Wednesday, August 20, 2008

Lost Grooves

It's hard to believe that things have changed so much, and yet at the same time, not enough. Below is a story about Paul Mawhinney, a former record store owner who is trying to part with his record collection, spanning decades of collecting. The collection, valued at $50 million US, is being offered for $3 million, and has no takers. Surely some univeristy, like Bowling Green, home to prestigious popular studies programme would be interested.

Wednesday, August 13, 2008

Suburbs are bad, m'okay.

We've long held that suburbs are bad, poorly designed, wasteful, and divisive, but now it seems that the suburbs will make you fat to boot.

Tuesday, August 12, 2008

More two cents worth

Other albums from the 1990s that might deserve a space somewhere would be Becks "Mellow Gold" or perhaps "Odelay". To a lesser extent, Stereolab's "Emperor Tomato Ketchup Soup".

And of course, hard to beleive, but it was so of the 1990s, Pavement's "Crooked Rain, Crooked Rain".

Monday, August 11, 2008

A Few More Candidates

Here's some more candidates for our list of Top Ten albums:

R.E.M.: Automatic For the People
Beck: Take your pick, Mellow Gold or Odelay (though everyone wants to say One Foot In The Grave)
My Bloody Valentine: Loveless - this one perhaps shows the difficulty of picking such a list, phenomenally popular in the early 1990s, it signaled the end of My Bloody Valentine, and one has to wonder whether "shoegazing" had any lasting impact. Putting this one on such a list could be like putting Frampton Comes Alive on a similar list of bygone era - sure it sold a lot of records, but did it go anywhere (other than crashing into a tree, high on coke)?

An interesting point was raised regarding the debate on which Red Hot Chilli Peppers album would be more deserving: Blood Sugar Sex Magic for sheer shock and funk, a kind of harbinger of what the 1990s might have been, or Californication as an album that mourned the reality of what the 1990s actually were and convinced a whole new generation of fans to lament something (that hazy period circa 1982 - 1992) that they never knew they had lost.

Sunday, August 10, 2008

Flotsam and Jetsam on the Web

Here's a little something that we found on YouTube last night, a duet with Beck and Jane Birkin, perhaps for French TV. Beck is charming and appears happy to be there, even though it is clear he doesn't know all the French lyrics.



Watching Jane Birkin made us realize how much we missed her partner in crime, Serge Gainsbourg, so if you're wondering what all the fuss was about, here you go:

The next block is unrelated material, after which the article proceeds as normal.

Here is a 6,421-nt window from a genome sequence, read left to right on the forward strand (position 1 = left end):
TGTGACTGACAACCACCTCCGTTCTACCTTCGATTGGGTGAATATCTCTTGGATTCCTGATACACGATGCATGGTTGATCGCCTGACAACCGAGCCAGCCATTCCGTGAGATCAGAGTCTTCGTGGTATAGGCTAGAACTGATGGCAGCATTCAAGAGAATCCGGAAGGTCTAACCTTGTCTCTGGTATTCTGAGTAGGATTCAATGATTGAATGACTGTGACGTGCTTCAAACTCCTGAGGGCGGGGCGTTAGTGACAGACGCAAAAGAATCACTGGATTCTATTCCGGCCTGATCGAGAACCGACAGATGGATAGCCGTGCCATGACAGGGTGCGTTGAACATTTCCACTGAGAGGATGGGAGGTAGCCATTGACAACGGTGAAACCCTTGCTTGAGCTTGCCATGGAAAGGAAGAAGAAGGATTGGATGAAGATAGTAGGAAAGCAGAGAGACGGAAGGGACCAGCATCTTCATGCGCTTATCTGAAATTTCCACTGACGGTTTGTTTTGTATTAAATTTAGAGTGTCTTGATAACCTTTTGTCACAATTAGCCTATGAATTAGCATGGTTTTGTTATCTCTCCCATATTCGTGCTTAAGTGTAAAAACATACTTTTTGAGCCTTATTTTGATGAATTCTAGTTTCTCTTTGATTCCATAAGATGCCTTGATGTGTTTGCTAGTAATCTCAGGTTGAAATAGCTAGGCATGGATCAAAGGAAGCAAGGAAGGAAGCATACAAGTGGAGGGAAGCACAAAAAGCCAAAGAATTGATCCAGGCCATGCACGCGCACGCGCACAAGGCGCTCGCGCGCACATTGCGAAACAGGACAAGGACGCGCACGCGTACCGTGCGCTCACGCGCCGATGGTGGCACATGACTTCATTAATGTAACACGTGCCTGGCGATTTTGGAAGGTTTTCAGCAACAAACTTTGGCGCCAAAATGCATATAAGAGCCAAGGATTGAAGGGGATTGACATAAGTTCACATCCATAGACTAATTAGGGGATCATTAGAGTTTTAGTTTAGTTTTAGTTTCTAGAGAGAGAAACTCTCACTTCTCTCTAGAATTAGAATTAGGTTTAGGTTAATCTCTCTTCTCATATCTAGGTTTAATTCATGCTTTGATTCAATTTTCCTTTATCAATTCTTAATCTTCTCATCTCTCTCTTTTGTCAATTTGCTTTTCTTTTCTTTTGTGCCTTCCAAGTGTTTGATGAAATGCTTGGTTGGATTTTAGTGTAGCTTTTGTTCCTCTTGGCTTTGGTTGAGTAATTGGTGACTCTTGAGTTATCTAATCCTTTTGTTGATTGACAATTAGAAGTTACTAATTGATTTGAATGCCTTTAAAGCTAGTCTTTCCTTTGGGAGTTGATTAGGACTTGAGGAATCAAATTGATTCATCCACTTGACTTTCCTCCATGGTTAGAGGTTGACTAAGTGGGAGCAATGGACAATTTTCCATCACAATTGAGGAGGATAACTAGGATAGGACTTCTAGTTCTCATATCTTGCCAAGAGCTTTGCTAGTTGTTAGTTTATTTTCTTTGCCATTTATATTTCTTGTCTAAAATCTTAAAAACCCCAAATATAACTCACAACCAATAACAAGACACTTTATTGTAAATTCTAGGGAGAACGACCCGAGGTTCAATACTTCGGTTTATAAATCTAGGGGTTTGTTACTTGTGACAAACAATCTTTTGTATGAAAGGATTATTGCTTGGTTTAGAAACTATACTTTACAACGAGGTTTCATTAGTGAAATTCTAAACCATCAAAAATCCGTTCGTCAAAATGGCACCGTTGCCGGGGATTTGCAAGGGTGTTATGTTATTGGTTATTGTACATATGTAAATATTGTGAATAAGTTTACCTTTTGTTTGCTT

Saturday, August 09, 2008

Top Ten Albums of the 1990s

The Olympics are being projected on a wall in the other room and several of us are taking a break and having a break. Allan Parker, the latest addition to our fold, has just finished reading Nick Hornby's High Fidelity, the film version of which is something of an annual kino classic. Parker, in honour of Hornby, has challenged us to come up with a Top Ten list of the best albums of the 1990s. We're not even sure such a thing can be done, but Parker argues that it's almost been twenty years, surely allowing enough time to have past.

So, at any rate, in no particular order, we assembled a list of albums that would challenge for a position on such a list:

1. Smells Like Teen Spirit - Nirvana
2. Ok Computer - Radiohead
3. Twice Removed - Sloan
4. Trouble in the Henhouse - Tragically Hip
5. The Lonesome Crowded West - Modest Mouse
6. Fear of a Black Planet - Public Enemy
7. Blue Lines - Massive Attack
8. Repeater - Fugazi
9. Post - Bjork
10. Blood, Sugar, Sex, Magic/Californication - Red Hot Chilli Peppers (vicious argument over which gets the nod)
11. (Something) - Blur
12. O.G. Original Gangster - Ice T (though really, we want to suggest 1989's Iceberg)
13. Blow Your Headphones - The Herbaliser

This conversation sort of grounded out in the realization that no one in the room could credibly talk about the development of post-NWA hiphop or pre-Chemical Brothers dance music.

Sad.

Suggestions?

Reality Still Bites

The problem with taking a holiday is that there is often lots of things to catch up on when you come back. For example, we are trying to find the time go see The Wackness, a coming of age story set in 1994's New York, with Ben Kingsley in a supporting role (who we recently enjoyed as an alcoholic hitman attempting to dry out in You Kill Me). As something of a hold over, we did re-visist 1993's Ben Stiller flick, Reality Bites. At the time, we felt the movie was a little too-cliched (or perhaps that the cliches struck a little too close to home). However, fifteen years has given us enough perspective to look past some of those cliches, such as the GAP working alterna-girl, the angst-ridden indie rock slacker, etc.